Exercising for Stress Management

You knew I was going to tell you to exercise, right? But if your stress levels are high, how and how much you workout is important. In some cases, exercise can backfire. Good workouts for stress reduction include:

  • Short, intense workouts. Really, just 10-15 minutes can do the trick. This produces the beneficial effects of acute stress. However, intense workouts should be short. Exercising at high-intensity for a longer period of time can have the opposite effect. It can stimulate intense hunger and increase cravings. Play around and see what works. Just remember that more isn't always better. Sometimes it's just... more.
  • Slower, low-intesity workouts. You don't need to be out of breath and sweating profusely to reap the benefits of exercise. A leisurely walk, especially if it's outside, is very beneficial for lowering stress. Gentle yoga, dancing and stretching are very useful.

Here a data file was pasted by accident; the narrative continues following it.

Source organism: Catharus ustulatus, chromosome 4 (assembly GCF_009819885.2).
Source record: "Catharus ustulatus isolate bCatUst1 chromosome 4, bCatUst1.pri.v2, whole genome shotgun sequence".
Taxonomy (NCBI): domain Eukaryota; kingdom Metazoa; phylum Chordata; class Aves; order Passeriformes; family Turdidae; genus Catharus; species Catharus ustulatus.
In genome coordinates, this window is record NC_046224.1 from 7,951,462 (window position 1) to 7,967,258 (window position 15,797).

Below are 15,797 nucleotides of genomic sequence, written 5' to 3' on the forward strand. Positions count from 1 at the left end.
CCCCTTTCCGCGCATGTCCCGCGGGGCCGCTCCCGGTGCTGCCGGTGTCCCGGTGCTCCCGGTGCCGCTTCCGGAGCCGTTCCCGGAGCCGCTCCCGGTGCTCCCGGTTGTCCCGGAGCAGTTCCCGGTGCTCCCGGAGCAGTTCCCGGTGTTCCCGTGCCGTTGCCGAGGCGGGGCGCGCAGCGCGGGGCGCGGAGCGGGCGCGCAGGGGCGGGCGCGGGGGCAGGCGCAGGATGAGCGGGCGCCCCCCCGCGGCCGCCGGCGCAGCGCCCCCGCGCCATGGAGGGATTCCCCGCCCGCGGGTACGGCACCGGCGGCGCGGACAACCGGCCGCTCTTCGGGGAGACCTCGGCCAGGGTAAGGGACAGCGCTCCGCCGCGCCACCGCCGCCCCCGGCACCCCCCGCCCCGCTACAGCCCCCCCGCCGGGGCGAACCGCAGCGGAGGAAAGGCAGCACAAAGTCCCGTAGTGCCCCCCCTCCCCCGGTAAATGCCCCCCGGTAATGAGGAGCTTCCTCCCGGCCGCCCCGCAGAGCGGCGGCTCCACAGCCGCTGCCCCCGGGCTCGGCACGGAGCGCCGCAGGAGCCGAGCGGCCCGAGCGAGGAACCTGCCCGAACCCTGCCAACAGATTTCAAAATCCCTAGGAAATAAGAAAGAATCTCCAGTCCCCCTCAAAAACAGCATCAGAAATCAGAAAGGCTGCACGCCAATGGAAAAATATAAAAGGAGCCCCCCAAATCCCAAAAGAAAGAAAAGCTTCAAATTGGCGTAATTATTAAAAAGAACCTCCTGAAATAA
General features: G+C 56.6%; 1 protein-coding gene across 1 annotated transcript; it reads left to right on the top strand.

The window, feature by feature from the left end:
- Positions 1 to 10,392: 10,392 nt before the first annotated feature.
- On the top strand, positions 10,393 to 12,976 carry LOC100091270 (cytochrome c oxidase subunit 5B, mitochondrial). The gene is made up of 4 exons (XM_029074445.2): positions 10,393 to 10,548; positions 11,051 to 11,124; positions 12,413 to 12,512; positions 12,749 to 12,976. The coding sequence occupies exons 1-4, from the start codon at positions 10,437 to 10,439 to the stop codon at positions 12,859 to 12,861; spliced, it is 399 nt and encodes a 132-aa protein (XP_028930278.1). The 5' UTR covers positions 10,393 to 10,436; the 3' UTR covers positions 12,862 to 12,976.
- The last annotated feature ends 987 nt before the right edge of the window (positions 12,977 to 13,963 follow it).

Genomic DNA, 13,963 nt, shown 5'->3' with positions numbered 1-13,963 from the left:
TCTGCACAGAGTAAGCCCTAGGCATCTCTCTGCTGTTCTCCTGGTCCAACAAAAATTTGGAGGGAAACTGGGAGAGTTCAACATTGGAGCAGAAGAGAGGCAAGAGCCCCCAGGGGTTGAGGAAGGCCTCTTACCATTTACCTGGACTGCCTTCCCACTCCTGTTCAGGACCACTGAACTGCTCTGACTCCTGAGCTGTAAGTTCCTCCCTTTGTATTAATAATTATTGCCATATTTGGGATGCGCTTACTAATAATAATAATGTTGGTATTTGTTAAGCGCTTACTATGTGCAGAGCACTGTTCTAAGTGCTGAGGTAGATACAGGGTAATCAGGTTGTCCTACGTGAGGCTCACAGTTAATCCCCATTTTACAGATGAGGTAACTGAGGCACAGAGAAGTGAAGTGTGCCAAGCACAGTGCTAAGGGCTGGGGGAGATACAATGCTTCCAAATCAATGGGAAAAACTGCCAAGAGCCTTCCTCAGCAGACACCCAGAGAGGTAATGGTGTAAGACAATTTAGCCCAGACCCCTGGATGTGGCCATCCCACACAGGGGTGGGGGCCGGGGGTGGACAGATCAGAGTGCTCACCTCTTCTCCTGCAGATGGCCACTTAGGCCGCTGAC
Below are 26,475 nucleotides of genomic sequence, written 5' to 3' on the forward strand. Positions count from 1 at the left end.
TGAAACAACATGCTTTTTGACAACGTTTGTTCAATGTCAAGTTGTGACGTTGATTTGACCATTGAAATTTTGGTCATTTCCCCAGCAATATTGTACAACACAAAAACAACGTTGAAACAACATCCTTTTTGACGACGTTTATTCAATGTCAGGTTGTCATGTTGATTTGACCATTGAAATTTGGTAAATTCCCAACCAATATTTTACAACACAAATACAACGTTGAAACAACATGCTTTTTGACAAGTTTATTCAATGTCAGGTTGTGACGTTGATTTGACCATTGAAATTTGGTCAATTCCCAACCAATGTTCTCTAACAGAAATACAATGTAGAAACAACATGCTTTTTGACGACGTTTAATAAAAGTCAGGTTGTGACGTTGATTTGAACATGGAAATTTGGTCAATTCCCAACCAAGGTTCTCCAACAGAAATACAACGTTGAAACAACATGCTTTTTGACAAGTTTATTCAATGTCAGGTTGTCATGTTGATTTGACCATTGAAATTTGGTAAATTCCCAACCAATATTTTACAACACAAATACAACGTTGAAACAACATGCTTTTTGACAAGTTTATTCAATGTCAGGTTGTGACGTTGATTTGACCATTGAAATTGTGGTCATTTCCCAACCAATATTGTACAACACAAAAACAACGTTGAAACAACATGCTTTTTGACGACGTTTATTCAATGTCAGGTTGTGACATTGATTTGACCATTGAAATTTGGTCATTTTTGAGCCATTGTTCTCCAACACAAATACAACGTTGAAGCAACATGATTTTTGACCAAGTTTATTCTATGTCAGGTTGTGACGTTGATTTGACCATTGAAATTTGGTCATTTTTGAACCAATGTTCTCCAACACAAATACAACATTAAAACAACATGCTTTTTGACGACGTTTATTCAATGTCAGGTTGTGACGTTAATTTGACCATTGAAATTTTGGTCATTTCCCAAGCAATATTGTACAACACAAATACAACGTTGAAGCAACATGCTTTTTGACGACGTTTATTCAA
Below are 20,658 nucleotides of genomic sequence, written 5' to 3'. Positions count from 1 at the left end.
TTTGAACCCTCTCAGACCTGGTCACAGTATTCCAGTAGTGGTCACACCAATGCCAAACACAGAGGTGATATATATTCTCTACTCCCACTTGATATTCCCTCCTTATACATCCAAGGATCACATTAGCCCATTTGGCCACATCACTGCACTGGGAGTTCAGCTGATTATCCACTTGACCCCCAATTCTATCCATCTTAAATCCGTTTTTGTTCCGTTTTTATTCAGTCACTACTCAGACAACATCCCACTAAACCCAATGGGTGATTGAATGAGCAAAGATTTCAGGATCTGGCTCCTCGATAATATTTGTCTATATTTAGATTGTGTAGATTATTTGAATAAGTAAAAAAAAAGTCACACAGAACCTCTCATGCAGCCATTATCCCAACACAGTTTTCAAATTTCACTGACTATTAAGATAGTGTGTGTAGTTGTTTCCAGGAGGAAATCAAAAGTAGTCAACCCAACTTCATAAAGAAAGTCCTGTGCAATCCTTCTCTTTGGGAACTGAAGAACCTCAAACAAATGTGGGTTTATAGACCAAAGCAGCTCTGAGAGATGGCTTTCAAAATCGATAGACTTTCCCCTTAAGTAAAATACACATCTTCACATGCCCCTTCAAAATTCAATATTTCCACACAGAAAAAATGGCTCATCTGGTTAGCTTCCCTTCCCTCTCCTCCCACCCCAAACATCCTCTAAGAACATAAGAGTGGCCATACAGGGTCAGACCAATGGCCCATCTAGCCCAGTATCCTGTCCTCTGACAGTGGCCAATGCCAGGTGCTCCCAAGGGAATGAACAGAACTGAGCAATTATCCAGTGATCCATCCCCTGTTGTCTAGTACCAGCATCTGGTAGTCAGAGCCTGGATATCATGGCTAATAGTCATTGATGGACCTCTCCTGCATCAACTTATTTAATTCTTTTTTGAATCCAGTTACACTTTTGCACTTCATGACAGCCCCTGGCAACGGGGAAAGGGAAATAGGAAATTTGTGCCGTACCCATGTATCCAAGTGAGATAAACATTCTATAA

• Avoid stimulants like caffeine and sugar. Doh! I know. You're sleep deprived and coffee is what's getting you through the day (am I projecting maybe?) Having a coffee in the morning is fine, but chain-drinking caffeinated beverages or sugary snacks will only exacerbate the problem. Sorry. So, less of this:
  • Don't drastically cut calories. Living in a state of significant caloric deficit elevates cortisol, so don't get too gung-ho with the dieting. I could go on a nice spicy rant on this one and someday I will, but for now just focus on consuming high-quality calories, lots of fruits and veg, etc. More of these:
  • Eat some quality carbohydrates! Carbs are your body's primary fuel source. Your body burns carbs first, then fat, which is why some advocate an extremely low carbohydrate diet. But eliminating them completely.... guess what? Elevates cortisol. So have a nice sweet potato, a bowl of quinoa, whatever non-processed carbs light you up.
The last thing I'll say about cortisol imbalance is that the whole thing is highly individual. These lifestyle factors impact people differently. Novices to exercise will experience more elevated cortisol levels than experienced exercisers, individuals will respond differently to stimulants, dietary changes, etc. Paying attention to your hunger and energy levels and food cravings can give you insight as to whether or not your stress hormones are in balance. And please, get some rest. Even if you can't sleep, rest, breathe, hug, love. Do lots more of stuff like this:
Sometimes that's the best thing you can do... for more reasons than just your middle.